Gregory L. Reese, Executive Director, East Cleveland Library
2006 ROBERT P. BERGMAN PRIZE
With a diploma fresh from Morehouse College in 1975, Gregory L. Reese, a Cleveland native, needed a job. Although he had studied history, a friend steered him toward library work. The trial by fire that was his first library job would have sent most people running in the opposite direction.
"I was the first African American to walk through their doors," he remembered. "They kept me behind the scenes." He was not allowed to work at the front reference desk. He couldn't even eat lunch in neighborhood restaurants. After eight months he requested a transfer—to another area library.
That was nearly 31 years ago. Along the way Reese received his master of library science degree from Case Western Reserve University, finishing the program in 10 months. He is now executive director of the East Cleveland (Ohio) Public Library, for which he raised nearly $4 million from 40 foundations, corporations and individuals to create a new wing and a state-of-the-art performance facility.
"My library is the most important institution in my community," he said. To wit, the library does everything from tax preparation to hosting national jazz acts, from teaching computer skills in its labs to providing a new space for the Black Heritage Collection, a collection of print and non-print materials created by African Americans, including artifacts and literature collected by Icabod Flewellen, founder of Cleveland's African-American Museum.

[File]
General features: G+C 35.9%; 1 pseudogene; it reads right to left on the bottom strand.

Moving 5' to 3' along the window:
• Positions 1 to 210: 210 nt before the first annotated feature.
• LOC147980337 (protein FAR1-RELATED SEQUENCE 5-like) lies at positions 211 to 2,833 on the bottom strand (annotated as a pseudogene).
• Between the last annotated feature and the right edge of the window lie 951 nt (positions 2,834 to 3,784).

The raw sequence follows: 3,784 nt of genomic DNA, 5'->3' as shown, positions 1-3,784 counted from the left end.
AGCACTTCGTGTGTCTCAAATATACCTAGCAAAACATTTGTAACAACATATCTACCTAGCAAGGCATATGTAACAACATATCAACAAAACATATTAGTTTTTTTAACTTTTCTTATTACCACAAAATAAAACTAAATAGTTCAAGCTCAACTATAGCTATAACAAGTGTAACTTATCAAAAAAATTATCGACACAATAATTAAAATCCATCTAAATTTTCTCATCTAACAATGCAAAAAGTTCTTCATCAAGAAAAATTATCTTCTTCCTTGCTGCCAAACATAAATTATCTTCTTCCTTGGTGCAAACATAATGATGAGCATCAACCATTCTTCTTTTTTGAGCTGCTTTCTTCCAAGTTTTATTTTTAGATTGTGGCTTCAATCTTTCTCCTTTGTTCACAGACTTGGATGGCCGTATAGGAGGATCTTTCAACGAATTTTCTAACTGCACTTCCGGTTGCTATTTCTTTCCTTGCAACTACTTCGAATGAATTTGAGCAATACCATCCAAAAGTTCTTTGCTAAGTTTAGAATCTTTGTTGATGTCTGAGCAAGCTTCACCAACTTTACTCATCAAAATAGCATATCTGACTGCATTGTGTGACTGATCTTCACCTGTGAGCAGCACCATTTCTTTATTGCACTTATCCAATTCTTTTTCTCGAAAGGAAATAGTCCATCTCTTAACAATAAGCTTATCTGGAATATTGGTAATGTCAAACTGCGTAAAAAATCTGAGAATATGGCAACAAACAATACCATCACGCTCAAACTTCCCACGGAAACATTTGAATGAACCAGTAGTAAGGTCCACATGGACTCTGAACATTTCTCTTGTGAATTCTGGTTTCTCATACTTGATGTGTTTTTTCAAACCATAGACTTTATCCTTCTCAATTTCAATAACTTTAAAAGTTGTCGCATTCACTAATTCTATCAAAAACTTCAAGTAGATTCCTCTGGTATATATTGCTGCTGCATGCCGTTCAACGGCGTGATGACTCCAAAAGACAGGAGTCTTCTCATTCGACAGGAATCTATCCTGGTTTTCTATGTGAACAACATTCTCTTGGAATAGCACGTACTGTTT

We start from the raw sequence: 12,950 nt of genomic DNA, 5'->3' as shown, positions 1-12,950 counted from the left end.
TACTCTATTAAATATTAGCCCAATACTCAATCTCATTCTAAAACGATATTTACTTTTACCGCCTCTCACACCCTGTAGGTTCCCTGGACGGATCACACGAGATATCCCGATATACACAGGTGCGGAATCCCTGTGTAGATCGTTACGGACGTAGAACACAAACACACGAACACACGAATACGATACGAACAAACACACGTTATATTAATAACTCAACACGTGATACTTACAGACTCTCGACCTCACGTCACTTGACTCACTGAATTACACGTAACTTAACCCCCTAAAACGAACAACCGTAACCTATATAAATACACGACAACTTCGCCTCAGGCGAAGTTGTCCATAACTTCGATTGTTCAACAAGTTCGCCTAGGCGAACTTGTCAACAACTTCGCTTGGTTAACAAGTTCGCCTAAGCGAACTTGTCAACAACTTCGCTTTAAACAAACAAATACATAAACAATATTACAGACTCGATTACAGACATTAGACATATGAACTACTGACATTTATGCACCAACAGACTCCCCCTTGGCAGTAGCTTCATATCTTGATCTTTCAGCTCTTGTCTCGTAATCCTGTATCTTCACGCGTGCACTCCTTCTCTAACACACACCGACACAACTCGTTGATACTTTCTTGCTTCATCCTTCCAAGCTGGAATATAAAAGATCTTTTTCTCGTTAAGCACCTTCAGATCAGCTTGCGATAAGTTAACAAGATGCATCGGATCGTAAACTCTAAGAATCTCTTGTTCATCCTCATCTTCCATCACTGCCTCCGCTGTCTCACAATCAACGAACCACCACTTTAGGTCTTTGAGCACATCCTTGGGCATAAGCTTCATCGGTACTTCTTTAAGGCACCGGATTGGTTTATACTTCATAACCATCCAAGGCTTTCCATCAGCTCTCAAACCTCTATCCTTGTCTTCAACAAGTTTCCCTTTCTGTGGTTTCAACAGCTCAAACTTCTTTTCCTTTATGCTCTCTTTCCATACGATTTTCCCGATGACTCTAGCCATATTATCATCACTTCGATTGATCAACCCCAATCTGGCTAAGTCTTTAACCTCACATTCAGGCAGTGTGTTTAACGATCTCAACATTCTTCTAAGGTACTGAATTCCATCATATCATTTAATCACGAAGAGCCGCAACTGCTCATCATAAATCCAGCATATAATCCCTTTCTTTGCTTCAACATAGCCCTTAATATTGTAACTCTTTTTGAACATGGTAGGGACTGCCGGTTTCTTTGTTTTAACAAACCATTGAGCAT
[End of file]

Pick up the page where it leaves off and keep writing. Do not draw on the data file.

"Ever resourceful," said longtime resident and community activist Mae E. Stewart about Reese. "In place of [a] levy, Greg called upon others outside and within our community to privately fund a capital campaign that would bring us the innovative library expansion that has enhanced our community beyond anything that we could have imagined."
Designed by Cleveland architect Richard Fleischman, the library's addition was named the Debra Ann November Learning Center, after the daughter of benefactors Iris and Mort November. As the couple have said of Reese, "His vision for the library was also a vision for the people of East Cleveland, and his commitment to this project was the reason it succeeded."
Reese's passionate interest in jazz—he's the author of JAZZKEEPERS, A Pictorial Tribute & Memoir—fueled a partnership between the library and the annual Tri-C JazzFest.
"He believes, as do we at the JazzFest," said Beth Rutkowski, managing director of the JazzFest, "that this community deserves the best that the arts world has to offer." Look for more national jazz acts in the future in the library's Greg L. Reese Performing Arts Center.
Cleveland Arts Prize
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